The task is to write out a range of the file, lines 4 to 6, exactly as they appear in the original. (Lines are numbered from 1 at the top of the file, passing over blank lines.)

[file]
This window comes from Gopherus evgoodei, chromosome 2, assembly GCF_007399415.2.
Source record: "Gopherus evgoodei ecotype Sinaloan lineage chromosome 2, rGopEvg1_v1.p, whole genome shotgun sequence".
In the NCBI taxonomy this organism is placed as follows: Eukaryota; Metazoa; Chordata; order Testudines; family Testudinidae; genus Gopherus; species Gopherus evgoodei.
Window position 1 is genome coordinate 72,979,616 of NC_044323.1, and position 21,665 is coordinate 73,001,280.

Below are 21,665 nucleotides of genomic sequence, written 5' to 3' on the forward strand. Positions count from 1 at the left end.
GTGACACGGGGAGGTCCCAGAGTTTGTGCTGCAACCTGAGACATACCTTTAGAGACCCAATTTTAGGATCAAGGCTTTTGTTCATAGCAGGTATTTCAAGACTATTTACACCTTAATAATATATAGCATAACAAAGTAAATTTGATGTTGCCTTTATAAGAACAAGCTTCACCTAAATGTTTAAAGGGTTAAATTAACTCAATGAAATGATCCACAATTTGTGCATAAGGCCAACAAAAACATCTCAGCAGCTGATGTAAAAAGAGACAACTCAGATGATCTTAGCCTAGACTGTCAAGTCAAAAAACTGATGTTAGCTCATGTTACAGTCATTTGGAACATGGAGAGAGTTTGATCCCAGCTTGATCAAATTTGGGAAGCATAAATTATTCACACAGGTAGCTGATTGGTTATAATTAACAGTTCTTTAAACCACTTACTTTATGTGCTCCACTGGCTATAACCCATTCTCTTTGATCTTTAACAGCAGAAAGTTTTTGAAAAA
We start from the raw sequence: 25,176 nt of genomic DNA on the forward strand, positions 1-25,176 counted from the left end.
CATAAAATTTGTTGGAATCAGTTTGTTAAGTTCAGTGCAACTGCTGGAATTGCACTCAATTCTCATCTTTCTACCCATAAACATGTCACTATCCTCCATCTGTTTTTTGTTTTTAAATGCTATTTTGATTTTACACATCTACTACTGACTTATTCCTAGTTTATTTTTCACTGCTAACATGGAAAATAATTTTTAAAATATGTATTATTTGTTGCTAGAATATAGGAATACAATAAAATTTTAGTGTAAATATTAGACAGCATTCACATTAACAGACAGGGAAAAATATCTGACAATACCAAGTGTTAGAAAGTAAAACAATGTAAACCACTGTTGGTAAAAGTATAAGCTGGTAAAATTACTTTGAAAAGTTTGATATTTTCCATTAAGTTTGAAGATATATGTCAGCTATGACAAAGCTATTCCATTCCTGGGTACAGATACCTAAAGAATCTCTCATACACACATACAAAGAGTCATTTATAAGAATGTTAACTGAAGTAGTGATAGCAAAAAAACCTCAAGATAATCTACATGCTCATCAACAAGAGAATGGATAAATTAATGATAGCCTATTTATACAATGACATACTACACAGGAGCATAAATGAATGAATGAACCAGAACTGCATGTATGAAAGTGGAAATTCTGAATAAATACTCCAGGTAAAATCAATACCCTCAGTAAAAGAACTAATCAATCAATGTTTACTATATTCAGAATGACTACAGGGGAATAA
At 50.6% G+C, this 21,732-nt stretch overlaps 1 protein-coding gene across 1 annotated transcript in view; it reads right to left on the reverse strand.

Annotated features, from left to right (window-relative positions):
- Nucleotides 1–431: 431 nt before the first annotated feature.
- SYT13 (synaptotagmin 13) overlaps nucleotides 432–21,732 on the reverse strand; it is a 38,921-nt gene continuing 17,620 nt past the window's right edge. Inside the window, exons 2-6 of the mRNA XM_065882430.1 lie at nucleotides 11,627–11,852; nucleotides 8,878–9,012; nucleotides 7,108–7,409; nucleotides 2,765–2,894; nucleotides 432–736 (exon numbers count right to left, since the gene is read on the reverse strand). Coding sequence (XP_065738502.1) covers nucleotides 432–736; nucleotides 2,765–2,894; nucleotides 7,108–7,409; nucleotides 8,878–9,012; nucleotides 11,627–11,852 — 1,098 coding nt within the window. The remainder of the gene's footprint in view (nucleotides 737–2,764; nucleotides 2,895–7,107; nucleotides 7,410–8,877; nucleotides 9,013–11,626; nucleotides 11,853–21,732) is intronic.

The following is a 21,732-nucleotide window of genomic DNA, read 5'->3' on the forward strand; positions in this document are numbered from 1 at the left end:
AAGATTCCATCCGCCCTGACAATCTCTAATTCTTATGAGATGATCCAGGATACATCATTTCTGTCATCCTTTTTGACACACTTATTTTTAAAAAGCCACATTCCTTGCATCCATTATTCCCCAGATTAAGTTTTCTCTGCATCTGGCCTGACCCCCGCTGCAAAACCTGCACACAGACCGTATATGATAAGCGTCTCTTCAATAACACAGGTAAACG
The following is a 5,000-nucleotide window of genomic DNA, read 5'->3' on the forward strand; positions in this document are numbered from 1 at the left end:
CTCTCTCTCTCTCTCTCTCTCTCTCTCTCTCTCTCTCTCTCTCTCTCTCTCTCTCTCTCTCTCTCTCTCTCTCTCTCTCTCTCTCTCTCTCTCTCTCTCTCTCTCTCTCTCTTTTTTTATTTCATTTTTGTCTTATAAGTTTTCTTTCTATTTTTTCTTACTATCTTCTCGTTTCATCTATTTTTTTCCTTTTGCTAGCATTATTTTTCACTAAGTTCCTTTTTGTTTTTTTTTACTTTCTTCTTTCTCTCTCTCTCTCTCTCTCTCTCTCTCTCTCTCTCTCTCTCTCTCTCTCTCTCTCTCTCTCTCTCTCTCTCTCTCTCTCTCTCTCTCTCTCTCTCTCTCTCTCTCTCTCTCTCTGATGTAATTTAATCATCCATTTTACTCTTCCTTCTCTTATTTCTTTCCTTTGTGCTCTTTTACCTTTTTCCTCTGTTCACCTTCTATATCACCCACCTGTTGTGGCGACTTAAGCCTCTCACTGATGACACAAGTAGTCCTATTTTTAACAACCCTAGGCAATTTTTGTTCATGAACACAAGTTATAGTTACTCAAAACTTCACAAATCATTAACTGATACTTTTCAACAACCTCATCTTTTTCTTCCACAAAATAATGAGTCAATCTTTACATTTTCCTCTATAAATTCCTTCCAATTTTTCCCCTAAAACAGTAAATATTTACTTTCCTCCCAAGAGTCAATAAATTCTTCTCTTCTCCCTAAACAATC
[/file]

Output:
Window position 1 is genome coordinate 72,979,616 of NC_044323.1, and position 21,665 is coordinate 73,001,280.

Below are 21,665 nucleotides of genomic sequence, written 5' to 3' on the forward strand. Positions count from 1 at the left end.
GTGACACGGGGAGGTCCCAGAGTTTGTGCTGCAACCTGAGACATACCTTTAGAGACCCAATTTTAGGATCAAGGCTTTTGTTCATAGCAGGTATTTCAAGACTATTTACACCTTAATAATATATAGCATAACAAAGTAAATTTGATGTTGCCTTTATAAGAACAAGCTTCACCTAAATGTTTAAAGGGTTAAATTAACTCAATGAAATGATCCACAATTTGTGCATAAGGCCAACAAAAACATCTCAGCAGCTGATGTAAAAAGAGACAACTCAGATGATCTTAGCCTAGACTGTCAAGTCAAAAAACTGATGTTAGCTCATGTTACAGTCATTTGGAACATGGAGAGAGTTTGATCCCAGCTTGATCAAATTTGGGAAGCATAAATTATTCACACAGGTAGCTGATTGGTTATAATTAACAGTTCTTTAAACCACTTACTTTATGTGCTCCACTGGCTATAACCCATTCTCTTTGATCTTTAACAGCAGAAAGTTTTTGAAAAA